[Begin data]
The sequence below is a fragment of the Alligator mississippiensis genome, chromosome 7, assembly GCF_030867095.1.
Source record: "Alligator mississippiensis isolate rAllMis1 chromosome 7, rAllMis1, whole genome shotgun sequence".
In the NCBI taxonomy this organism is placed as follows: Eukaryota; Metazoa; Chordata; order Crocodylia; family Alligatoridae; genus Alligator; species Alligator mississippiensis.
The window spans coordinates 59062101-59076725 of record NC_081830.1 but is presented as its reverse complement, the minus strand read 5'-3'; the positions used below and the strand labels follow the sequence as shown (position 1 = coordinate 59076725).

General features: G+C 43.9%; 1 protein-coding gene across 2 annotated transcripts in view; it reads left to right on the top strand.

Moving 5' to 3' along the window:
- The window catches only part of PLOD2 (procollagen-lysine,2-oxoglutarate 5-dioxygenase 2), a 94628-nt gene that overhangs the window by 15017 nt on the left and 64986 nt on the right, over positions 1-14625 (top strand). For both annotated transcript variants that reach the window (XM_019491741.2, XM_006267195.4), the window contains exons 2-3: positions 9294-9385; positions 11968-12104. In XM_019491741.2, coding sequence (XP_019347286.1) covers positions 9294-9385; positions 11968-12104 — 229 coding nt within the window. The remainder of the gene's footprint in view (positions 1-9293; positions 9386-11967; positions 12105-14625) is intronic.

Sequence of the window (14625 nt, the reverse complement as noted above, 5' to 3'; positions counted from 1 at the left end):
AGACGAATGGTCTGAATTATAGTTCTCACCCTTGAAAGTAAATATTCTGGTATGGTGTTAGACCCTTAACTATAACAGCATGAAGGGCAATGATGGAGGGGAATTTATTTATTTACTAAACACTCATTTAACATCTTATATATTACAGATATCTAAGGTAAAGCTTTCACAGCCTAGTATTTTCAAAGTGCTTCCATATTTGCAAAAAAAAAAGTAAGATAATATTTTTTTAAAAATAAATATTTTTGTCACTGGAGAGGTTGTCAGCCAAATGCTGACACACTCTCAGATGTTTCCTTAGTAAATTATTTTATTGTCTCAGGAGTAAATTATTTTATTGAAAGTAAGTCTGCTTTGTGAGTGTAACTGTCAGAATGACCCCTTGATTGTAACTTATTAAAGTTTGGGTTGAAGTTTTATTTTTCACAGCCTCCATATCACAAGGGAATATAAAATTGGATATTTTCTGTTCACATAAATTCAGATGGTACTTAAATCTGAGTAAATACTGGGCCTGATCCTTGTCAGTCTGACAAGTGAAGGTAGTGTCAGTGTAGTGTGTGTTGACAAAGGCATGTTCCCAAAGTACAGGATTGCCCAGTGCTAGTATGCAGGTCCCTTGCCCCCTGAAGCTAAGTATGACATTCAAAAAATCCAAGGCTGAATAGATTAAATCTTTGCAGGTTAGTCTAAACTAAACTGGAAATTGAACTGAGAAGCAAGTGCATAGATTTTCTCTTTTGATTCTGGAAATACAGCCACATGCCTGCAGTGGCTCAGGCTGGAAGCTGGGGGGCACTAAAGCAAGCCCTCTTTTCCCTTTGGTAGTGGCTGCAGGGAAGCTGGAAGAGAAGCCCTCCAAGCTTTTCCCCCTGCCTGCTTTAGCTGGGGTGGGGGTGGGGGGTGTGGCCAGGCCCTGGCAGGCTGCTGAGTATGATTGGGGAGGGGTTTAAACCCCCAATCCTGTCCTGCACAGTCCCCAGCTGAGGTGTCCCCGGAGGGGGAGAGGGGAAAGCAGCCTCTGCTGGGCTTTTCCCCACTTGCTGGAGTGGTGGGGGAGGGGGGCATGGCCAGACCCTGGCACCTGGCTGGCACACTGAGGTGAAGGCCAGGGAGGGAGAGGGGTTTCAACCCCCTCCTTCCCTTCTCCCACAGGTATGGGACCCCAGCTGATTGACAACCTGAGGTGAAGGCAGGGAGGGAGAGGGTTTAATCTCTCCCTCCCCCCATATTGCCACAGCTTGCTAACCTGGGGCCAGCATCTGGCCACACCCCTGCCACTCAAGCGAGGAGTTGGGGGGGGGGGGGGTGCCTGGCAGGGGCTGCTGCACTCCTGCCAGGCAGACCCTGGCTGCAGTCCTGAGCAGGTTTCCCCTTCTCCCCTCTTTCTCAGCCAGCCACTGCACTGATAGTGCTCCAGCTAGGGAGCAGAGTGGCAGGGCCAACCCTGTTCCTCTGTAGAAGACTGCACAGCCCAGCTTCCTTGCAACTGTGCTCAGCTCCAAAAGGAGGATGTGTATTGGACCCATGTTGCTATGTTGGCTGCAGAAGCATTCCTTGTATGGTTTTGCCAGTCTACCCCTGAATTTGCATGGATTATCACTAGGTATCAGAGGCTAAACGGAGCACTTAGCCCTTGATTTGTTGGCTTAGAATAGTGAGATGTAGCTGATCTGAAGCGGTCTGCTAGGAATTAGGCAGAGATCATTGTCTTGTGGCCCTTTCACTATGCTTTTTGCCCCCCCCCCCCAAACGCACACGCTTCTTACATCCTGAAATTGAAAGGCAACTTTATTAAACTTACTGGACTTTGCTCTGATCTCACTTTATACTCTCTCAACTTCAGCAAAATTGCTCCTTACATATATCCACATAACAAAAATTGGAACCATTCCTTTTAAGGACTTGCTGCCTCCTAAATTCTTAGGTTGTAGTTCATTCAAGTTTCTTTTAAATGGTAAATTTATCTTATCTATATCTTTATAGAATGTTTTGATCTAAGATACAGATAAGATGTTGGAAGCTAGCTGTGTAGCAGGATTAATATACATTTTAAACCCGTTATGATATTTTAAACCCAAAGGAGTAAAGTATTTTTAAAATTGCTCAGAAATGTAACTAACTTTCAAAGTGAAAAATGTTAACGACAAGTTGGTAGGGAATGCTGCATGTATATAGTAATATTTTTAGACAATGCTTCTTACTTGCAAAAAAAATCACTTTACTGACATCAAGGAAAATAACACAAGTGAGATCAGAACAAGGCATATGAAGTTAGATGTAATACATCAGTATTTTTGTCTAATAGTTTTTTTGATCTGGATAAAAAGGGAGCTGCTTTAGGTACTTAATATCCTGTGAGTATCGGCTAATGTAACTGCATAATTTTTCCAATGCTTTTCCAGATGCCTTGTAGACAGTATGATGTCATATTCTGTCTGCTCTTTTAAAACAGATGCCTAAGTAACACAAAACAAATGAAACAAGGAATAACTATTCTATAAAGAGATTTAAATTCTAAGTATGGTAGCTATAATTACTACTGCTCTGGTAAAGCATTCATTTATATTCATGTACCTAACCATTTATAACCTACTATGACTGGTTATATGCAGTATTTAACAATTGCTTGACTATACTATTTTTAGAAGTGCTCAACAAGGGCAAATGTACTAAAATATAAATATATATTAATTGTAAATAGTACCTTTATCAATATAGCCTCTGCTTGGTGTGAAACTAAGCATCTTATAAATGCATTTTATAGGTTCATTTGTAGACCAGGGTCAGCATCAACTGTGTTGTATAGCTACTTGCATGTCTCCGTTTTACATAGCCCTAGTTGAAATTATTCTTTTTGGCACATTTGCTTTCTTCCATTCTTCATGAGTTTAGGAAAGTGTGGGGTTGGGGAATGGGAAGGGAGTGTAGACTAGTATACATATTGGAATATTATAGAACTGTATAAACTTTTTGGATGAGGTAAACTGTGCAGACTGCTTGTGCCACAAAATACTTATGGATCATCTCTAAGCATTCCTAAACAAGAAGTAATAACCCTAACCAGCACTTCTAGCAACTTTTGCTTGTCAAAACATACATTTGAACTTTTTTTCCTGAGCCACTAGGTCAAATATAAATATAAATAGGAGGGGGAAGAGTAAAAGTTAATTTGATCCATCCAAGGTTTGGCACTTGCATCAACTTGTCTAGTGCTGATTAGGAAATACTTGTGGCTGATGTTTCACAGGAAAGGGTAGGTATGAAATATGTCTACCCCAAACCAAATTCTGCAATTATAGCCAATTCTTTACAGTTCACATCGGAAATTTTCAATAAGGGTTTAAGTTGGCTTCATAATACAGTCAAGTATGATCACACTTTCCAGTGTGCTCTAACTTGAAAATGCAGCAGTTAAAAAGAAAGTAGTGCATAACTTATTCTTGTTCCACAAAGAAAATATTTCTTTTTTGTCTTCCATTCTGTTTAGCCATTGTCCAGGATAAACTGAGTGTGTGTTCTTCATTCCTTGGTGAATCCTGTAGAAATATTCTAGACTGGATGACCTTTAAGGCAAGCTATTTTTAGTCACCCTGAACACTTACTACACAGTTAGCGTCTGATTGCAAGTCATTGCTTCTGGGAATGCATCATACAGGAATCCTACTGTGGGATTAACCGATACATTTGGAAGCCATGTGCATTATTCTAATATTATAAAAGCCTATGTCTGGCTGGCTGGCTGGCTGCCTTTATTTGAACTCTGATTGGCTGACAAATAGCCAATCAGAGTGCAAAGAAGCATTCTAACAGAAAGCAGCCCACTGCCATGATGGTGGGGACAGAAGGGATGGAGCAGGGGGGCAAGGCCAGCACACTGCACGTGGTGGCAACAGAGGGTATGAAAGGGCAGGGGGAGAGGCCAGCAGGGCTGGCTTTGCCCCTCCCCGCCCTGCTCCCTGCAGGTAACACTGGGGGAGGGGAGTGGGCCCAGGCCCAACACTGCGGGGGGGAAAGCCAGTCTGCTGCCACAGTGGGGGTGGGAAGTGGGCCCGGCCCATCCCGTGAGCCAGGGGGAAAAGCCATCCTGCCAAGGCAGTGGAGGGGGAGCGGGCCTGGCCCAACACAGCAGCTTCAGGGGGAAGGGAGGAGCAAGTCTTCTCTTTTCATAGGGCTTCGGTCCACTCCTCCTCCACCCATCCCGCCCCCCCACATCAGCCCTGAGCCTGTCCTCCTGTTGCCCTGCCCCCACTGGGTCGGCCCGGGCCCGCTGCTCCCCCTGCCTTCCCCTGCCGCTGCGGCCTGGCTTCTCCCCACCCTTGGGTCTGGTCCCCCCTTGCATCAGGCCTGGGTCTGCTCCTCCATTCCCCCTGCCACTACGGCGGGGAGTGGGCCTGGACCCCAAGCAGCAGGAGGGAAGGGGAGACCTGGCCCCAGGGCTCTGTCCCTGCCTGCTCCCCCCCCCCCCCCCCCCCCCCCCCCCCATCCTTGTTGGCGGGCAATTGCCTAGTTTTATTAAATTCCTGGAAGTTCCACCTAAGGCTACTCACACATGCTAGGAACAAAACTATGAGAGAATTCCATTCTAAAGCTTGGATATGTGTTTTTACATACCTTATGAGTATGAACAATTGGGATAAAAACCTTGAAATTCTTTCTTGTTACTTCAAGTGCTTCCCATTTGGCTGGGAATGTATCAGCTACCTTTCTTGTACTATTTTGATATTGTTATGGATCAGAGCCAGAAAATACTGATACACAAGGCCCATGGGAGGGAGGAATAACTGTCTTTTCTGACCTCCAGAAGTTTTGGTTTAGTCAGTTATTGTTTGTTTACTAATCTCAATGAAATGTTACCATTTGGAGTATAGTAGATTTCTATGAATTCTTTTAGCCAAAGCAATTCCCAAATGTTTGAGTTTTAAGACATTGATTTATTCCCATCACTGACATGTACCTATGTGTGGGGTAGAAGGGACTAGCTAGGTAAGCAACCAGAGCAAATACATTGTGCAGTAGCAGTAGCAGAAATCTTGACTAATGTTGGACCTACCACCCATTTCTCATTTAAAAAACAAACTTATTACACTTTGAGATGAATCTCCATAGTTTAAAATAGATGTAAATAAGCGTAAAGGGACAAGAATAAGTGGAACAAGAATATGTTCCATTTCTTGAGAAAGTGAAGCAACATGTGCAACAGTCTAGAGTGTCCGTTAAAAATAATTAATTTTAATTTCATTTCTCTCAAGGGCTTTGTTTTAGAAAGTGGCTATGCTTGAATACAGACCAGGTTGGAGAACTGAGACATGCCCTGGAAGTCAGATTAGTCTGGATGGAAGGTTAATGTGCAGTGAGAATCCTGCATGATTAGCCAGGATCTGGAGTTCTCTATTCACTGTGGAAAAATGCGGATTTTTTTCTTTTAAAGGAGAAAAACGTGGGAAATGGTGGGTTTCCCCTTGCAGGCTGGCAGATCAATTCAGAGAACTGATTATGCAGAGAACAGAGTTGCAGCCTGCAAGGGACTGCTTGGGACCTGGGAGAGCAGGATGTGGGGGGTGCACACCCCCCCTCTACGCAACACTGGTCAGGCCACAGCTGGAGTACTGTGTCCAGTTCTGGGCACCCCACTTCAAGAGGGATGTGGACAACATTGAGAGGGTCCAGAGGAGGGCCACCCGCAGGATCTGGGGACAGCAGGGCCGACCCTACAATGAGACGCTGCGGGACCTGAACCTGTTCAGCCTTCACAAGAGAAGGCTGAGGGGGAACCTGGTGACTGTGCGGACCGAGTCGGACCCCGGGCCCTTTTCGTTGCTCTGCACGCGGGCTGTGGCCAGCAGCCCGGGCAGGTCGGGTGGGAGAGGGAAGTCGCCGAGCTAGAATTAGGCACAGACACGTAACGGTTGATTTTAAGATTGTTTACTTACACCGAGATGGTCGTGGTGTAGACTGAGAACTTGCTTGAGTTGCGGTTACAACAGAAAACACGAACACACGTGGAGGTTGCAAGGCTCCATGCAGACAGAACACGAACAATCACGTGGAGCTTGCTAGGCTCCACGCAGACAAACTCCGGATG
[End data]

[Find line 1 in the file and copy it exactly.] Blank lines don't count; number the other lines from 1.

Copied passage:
The sequence below is a fragment of the Alligator mississippiensis genome, chromosome 7, assembly GCF_030867095.1.